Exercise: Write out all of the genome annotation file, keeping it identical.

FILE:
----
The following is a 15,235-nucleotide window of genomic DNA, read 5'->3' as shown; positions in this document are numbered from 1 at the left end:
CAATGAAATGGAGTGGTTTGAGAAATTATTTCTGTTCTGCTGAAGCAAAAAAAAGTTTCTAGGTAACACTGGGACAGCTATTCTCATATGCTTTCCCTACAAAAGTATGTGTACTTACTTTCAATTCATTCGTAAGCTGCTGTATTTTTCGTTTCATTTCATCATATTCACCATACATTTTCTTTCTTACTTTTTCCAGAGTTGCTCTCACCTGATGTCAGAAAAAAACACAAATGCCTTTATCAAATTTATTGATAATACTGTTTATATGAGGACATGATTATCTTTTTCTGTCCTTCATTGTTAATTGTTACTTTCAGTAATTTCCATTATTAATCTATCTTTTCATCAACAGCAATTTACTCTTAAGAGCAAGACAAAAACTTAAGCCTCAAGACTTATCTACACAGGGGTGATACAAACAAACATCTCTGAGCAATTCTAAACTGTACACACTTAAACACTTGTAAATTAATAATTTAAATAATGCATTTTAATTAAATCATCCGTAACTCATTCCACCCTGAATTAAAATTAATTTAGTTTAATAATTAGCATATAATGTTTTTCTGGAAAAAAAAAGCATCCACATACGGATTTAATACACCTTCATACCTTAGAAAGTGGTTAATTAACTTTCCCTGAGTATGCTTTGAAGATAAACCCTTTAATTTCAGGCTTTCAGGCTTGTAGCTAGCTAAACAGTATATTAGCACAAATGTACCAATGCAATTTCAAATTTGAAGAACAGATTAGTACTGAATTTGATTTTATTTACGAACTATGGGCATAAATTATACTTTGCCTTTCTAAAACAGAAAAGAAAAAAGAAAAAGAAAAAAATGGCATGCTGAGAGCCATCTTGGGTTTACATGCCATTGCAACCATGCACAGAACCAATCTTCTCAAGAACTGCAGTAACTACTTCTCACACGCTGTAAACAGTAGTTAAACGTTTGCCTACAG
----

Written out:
The following is a 15,235-nucleotide window of genomic DNA, read 5'->3' as shown; positions in this document are numbered from 1 at the left end:
CAATGAAATGGAGTGGTTTGAGAAATTATTTCTGTTCTGCTGAAGCAAAAAAAAGTTTCTAGGTAACACTGGGACAGCTATTCTCATATGCTTTCCCTACAAAAGTATGTGTACTTACTTTCAATTCATTCGTAAGCTGCTGTATTTTTCGTTTCATTTCATCATATTCACCATACATTTTCTTTCTTACTTTTTCCAGAGTTGCTCTCACCTGATGTCAGAAAAAAACACAAATGCCTTTATCAAATTTATTGATAATACTGTTTATATGAGGACATGATTATCTTTTTCTGTCCTTCATTGTTAATTGTTACTTTCAGTAATTTCCATTATTAATCTATCTTTTCATCAACAGCAATTTACTCTTAAGAGCAAGACAAAAACTTAAGCCTCAAGACTTATCTACACAGGGGTGATACAAACAAACATCTCTGAGCAATTCTAAACTGTACACACTTAAACACTTGTAAATTAATAATTTAAATAATGCATTTTAATTAAATCATCCGTAACTCATTCCACCCTGAATTAAAATTAATTTAGTTTAATAATTAGCATATAATGTTTTTCTGGAAAAAAAAAGCATCCACATACGGATTTAATACACCTTCATACCTTAGAAAGTGGTTAATTAACTTTCCCTGAGTATGCTTTGAAGATAAACCCTTTAATTTCAGGCTTTCAGGCTTGTAGCTAGCTAAACAGTATATTAGCACAAATGTACCAATGCAATTTCAAATTTGAAGAACAGATTAGTACTGAATTTGATTTTATTTACGAACTATGGGCATAAATTATACTTTGCCTTTCTAAAACAGAAAAGAAAAAAGAAAAAGAAAAAAATGGCATGCTGAGAGCCATCTTGGGTTTACATGCCATTGCAACCATGCACAGAACCAATCTTCTCAAGAACTGCAGTAACTACTTCTCACACGCTGTAAACAGTAGTTAAACGTTTGCCTACAG